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Research has been conducted that has found a link between self-efficacy and performance, as well as connections between self-efficacy and self-talk. However, a gap exists in the literature in regard to the relationship between self-talk, self-efficacy, and performance, particularly in regard to cognitive performance. To address this gap, 42 students at a private liberal arts university practiced self-talk; and we assessed both their memory self-efficacy levels and their ability to recall information. The results of the experiment concluded that individuals with high self-efficacy that are exposed to positive self-talk experience significantly worse memory recall than individuals with low self-efficacy that are exposed to positive self-talk and individuals with high self-efficacy that are exposed to neutral self-talk.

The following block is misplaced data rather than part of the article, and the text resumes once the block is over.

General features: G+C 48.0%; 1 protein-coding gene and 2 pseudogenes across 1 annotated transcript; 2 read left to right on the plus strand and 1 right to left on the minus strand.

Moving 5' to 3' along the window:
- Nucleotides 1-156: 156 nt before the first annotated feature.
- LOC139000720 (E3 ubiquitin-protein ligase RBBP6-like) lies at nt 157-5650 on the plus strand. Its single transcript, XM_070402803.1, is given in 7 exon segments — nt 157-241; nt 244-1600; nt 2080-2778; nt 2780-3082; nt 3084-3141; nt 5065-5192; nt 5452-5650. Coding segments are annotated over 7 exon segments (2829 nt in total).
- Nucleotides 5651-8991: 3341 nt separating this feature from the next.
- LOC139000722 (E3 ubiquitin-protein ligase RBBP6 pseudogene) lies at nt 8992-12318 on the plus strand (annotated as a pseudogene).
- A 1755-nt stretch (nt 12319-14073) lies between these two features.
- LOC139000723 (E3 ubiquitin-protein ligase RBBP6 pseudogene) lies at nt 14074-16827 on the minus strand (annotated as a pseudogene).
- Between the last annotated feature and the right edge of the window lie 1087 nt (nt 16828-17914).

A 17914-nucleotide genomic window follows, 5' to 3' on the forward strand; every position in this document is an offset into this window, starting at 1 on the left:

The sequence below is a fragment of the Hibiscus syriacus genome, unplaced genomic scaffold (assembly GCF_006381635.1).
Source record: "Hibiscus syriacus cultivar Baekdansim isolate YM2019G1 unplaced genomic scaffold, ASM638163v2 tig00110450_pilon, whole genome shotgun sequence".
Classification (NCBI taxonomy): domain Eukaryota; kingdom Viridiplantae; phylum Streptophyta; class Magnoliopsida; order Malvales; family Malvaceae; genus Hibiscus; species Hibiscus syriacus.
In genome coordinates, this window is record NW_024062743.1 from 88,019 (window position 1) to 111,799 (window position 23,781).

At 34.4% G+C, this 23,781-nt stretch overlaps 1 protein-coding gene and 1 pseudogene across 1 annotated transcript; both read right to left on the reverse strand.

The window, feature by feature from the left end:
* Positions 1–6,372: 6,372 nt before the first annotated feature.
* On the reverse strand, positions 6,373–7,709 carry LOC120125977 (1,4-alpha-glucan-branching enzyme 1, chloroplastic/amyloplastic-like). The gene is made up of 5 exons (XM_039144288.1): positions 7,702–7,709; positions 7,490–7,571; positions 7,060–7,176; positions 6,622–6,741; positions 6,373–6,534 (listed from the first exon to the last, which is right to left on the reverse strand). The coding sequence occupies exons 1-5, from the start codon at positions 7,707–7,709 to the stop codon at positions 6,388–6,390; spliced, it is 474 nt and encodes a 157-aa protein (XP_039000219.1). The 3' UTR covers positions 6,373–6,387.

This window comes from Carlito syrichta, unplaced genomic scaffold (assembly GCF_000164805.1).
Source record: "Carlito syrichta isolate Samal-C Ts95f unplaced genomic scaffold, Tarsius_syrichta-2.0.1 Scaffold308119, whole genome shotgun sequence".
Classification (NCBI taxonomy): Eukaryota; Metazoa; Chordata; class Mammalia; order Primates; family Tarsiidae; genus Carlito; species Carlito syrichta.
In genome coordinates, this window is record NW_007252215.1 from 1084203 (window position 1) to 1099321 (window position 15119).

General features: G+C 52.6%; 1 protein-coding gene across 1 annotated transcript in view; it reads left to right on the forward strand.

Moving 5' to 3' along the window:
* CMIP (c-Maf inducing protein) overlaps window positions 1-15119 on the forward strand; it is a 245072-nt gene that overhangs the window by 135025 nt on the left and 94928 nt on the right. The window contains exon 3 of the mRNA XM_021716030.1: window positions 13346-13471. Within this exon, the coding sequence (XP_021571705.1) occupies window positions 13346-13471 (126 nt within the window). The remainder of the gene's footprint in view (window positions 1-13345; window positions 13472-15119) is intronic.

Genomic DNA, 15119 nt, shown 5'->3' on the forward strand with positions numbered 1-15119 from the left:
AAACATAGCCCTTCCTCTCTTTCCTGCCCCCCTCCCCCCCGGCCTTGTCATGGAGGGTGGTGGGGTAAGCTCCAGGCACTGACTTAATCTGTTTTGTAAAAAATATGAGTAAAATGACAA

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Hunter, C., & Sullins, J. (2020). The Effect of Positive Self-Talk on Self-Efficacy and Memory Recall. Retrieved from https://scholarworks.harding.edu/mcnair-research/17